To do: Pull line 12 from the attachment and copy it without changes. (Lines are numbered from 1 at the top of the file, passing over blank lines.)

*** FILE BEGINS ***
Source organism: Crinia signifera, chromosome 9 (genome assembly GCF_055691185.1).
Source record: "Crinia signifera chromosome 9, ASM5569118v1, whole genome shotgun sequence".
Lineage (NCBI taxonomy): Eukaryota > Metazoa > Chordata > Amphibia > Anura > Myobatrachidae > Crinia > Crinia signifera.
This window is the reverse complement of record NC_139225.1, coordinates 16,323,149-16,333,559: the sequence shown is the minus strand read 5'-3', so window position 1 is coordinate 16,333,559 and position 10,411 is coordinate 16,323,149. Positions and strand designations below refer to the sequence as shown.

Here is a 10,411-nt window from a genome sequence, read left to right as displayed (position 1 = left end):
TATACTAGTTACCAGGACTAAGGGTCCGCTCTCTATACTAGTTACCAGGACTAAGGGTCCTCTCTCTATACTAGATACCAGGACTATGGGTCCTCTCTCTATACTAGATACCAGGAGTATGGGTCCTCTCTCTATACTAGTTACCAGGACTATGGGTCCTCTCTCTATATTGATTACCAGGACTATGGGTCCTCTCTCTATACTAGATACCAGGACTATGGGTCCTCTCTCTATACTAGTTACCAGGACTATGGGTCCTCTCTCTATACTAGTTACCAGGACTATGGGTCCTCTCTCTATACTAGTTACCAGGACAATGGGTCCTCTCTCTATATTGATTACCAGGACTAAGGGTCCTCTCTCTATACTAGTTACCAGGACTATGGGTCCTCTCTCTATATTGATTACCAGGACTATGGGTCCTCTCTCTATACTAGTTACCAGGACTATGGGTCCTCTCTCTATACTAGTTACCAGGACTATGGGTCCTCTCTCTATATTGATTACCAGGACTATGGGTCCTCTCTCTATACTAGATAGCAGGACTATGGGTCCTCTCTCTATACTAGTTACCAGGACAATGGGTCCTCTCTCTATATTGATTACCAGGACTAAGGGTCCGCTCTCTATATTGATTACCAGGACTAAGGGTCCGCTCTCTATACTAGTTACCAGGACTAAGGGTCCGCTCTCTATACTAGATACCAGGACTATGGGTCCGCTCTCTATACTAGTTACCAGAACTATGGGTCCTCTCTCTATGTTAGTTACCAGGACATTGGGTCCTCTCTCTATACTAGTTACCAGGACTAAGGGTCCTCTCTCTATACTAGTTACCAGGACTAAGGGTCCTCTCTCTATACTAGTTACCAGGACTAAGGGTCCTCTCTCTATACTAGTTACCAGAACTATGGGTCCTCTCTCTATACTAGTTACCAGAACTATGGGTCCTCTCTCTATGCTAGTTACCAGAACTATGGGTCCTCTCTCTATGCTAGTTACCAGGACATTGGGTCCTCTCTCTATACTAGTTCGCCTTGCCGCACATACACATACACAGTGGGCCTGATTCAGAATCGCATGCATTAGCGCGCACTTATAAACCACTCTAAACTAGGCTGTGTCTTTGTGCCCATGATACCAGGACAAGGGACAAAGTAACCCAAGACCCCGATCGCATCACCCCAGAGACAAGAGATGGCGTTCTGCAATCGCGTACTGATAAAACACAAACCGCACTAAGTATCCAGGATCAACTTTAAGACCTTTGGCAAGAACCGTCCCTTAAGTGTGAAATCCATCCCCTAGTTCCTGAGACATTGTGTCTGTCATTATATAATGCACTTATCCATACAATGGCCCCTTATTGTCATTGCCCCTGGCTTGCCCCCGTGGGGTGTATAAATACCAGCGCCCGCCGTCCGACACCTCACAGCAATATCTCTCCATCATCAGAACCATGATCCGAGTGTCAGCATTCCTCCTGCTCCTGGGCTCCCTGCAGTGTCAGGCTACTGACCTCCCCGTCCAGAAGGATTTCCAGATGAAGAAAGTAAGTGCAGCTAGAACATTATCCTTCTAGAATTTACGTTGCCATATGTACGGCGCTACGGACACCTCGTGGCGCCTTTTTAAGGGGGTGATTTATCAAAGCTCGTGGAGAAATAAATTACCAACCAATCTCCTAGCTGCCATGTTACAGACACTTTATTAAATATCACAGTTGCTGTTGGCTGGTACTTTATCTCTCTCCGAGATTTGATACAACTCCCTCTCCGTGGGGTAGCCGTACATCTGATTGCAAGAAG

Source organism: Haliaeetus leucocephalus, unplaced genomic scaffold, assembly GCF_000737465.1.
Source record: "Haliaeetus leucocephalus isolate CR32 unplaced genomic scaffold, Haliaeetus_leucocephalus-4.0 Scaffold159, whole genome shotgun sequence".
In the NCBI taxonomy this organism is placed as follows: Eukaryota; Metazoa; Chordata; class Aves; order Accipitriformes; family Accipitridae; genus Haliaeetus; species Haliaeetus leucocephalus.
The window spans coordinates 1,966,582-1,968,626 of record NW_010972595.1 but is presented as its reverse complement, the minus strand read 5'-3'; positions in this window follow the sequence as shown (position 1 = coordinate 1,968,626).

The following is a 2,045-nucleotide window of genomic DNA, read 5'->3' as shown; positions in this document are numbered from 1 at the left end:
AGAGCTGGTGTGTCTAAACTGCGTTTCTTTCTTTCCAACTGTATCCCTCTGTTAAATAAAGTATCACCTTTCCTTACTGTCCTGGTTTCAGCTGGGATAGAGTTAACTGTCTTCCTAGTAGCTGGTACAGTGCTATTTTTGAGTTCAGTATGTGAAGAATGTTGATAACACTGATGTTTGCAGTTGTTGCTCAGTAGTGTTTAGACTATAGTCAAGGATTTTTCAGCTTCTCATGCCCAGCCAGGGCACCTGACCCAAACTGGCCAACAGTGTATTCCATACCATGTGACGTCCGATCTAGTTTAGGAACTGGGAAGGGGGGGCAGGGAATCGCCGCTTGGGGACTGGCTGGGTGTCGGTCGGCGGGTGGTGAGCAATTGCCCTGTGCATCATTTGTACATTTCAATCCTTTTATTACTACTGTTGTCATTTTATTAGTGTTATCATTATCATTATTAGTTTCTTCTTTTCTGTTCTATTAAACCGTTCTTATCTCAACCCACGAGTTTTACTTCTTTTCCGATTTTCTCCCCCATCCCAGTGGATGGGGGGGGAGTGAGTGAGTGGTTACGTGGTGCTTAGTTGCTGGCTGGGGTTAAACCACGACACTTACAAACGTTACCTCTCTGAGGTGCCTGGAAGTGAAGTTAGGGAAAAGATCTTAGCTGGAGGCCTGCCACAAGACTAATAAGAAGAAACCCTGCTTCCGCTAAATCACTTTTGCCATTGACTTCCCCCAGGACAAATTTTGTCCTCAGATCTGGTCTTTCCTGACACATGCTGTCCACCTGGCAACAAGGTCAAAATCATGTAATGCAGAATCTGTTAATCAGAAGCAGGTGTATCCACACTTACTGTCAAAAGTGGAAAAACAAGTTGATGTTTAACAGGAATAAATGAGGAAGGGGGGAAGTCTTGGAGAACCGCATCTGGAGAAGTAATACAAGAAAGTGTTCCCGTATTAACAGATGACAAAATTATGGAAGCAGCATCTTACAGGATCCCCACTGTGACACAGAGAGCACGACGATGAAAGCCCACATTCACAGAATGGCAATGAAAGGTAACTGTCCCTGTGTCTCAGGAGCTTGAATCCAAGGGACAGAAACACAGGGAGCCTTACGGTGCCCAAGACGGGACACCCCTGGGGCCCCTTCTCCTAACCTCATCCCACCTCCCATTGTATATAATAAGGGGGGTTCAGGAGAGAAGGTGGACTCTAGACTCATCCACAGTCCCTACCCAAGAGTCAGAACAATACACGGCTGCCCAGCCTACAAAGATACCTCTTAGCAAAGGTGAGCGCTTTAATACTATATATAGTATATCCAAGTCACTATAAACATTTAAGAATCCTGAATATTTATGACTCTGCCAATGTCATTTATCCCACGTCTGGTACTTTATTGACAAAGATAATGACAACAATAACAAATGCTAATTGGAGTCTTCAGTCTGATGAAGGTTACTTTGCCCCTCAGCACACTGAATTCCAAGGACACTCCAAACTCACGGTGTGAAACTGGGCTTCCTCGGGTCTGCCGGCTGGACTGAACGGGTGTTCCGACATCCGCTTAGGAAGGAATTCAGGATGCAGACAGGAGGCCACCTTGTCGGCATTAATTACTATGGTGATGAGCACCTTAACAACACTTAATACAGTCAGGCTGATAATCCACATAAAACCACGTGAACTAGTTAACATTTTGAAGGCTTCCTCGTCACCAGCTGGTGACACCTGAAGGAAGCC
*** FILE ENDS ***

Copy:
AGAGCTGGTGTGTCTAAACTGCGTTTCTTTCTTTCCAACTGTATCCCTCTGTTAAATAAAGTATCACCTTTCCTTACTGTCCTGGTTTCAGCTGGGATAGAGTTAACTGTCTTCCTAGTAGCTGGTACAGTGCTATTTTTGAGTTCAGTATGTGAAGAATGTTGATAACACTGATGTTTGCAGTTGTTGCTCAGTAGTGTTTAGACTATAGTCAAGGATTTTTCAGCTTCTCATGCCCAGCCAGGGCACCTGACCCAAACTGGCCAACAGTGTATTCCATACCATGTGACGTCCGATCTAGTTTAGGAACTGGGAAGGGGGGGCAGGGAATCGCCGCTTGGGGACTGGCTGGGTGTCGGTCGGCGGGTGGTGAGCAATTGCCCTGTGCATCATTTGTACATTTCAATCCTTTTATTACTACTGTTGTCATTTTATTAGTGTTATCATTATCATTATTAGTTTCTTCTTTTCTGTTCTATTAAACCGTTCTTATCTCAACCCACGAGTTTTACTTCTTTTCCGATTTTCTCCCCCATCCCAGTGGATGGGGGGGGAGTGAGTGAGTGGTTACGTGGTGCTTAGTTGCTGGCTGGGGTTAAACCACGACACTTACAAACGTTACCTCTCTGAGGTGCCTGGAAGTGAAGTTAGGGAAAAGATCTTAGCTGGAGGCCTGCCACAAGACTAATAAGAAGAAACCCTGCTTCCGCTAAATCACTTTTGCCATTGACTTCCCCCAGGACAAATTTTGTCCTCAGATCTGGTCTTTCCTGACACATGCTGTCCACCTGGCAACAAGGTCAAAATCATGTAATGCAGAATCTGTTAATCAGAAGCAGGTGTATCCACACTTACTGTCAAAAGTGGAAAAACAAGTTGATGTTTAACAGGAATAAATGAGGAAGGGGGGAAGTCTTGGAGAACCGCATCTGGAGAAGTAATACAAGAAAGTGTTCCCGTATTAACAGATGACAAAATTATGGAAGCAGCATCTTACAGGATCCCCACTGTGACACAGAGAGCACGACGATGAAAGCCCACATTCACAGAATGGCAATGAAAGGTAACTGTCCCTGTGTCTCAGGAGCTTGAATCCAAGGGACAGAAACACAGGGAGCCTTACGGTGCCCAAGACGGGACACCCCTGGGGCCCCTTCTCCTAACCTCATCCCACCTCCCATTGTATATAATAAGGGGGGTTCAGGAGAGAAGGTGGACTCTAGACTCATCCACAGTCCCTACCCAAGAGTCAGAACAATACACGGCTGCCCAGCCTACAAAGATACCTCTTAGCAAAGGTGAGCGCTTTAATACTATATATAGTATATCCAAGTCACTATAAACATTTAAGAATCCTGAATATTTATGACTCTGCCAATGTCATTTATCCCACGTCTGGTACTTTATTGACAAAGATAATGACAACAATAACAAATGCTAATTGGAGTCTTCAGTCTGATGAAGGTTACTTTGCCCCTCAGCACACTGAATTCCAAGGACACTCCAAACTCACGGTGTGAAACTGGGCTTCCTCGGGTCTGCCGGCTGGACTGAACGGGTGTTCCGACATCCGCTTAGGAAGGAATTCAGGATGCAGACAGGAGGCCACCTTGTCGGCATTAATTACTATGGTGATGAGCACCTTAACAACACTTAATACAGTCAGGCTGATAATCCACATAAAACCACGTGAACTAGTTAACATTTTGAAGGCTTCCTCGTCACCAGCTGGTGACACCTGAAGGAAGCC